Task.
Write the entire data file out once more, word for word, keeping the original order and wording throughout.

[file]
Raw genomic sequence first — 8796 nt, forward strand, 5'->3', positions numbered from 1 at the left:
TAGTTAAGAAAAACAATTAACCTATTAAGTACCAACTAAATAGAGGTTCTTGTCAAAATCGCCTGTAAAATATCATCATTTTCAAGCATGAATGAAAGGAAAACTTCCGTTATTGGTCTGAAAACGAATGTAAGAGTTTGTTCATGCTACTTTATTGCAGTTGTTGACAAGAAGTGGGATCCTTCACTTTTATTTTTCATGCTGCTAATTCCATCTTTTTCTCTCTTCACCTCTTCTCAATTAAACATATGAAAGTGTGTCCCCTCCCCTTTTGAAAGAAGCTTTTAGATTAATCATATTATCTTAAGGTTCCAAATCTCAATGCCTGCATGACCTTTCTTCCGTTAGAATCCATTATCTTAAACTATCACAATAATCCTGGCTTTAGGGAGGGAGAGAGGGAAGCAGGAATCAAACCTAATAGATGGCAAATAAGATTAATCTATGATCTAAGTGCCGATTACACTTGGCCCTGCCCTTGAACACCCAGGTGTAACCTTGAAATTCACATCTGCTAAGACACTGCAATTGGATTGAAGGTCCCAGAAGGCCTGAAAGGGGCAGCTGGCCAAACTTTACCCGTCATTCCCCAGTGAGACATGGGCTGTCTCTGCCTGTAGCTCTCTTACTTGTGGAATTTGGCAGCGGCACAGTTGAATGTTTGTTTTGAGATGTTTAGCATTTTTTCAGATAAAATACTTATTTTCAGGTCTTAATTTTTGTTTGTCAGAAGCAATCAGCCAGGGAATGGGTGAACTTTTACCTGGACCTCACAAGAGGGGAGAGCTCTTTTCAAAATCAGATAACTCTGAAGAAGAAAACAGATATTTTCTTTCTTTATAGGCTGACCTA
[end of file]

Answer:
Raw genomic sequence first — 8796 nt, forward strand, 5'->3', positions numbered from 1 at the left:
TAGTTAAGAAAAACAATTAACCTATTAAGTACCAACTAAATAGAGGTTCTTGTCAAAATCGCCTGTAAAATATCATCATTTTCAAGCATGAATGAAAGGAAAACTTCCGTTATTGGTCTGAAAACGAATGTAAGAGTTTGTTCATGCTACTTTATTGCAGTTGTTGACAAGAAGTGGGATCCTTCACTTTTATTTTTCATGCTGCTAATTCCATCTTTTTCTCTCTTCACCTCTTCTCAATTAAACATATGAAAGTGTGTCCCCTCCCCTTTTGAAAGAAGCTTTTAGATTAATCATATTATCTTAAGGTTCCAAATCTCAATGCCTGCATGACCTTTCTTCCGTTAGAATCCATTATCTTAAACTATCACAATAATCCTGGCTTTAGGGAGGGAGAGAGGGAAGCAGGAATCAAACCTAATAGATGGCAAATAAGATTAATCTATGATCTAAGTGCCGATTACACTTGGCCCTGCCCTTGAACACCCAGGTGTAACCTTGAAATTCACATCTGCTAAGACACTGCAATTGGATTGAAGGTCCCAGAAGGCCTGAAAGGGGCAGCTGGCCAAACTTTACCCGTCATTCCCCAGTGAGACATGGGCTGTCTCTGCCTGTAGCTCTCTTACTTGTGGAATTTGGCAGCGGCACAGTTGAATGTTTGTTTTGAGATGTTTAGCATTTTTTCAGATAAAATACTTATTTTCAGGTCTTAATTTTTGTTTGTCAGAAGCAATCAGCCAGGGAATGGGTGAACTTTTACCTGGACCTCACAAGAGGGGAGAGCTCTTTTCAAAATCAGATAACTCTGAAGAAGAAAACAGATATTTTCTTTCTTTATAGGCTGACCTA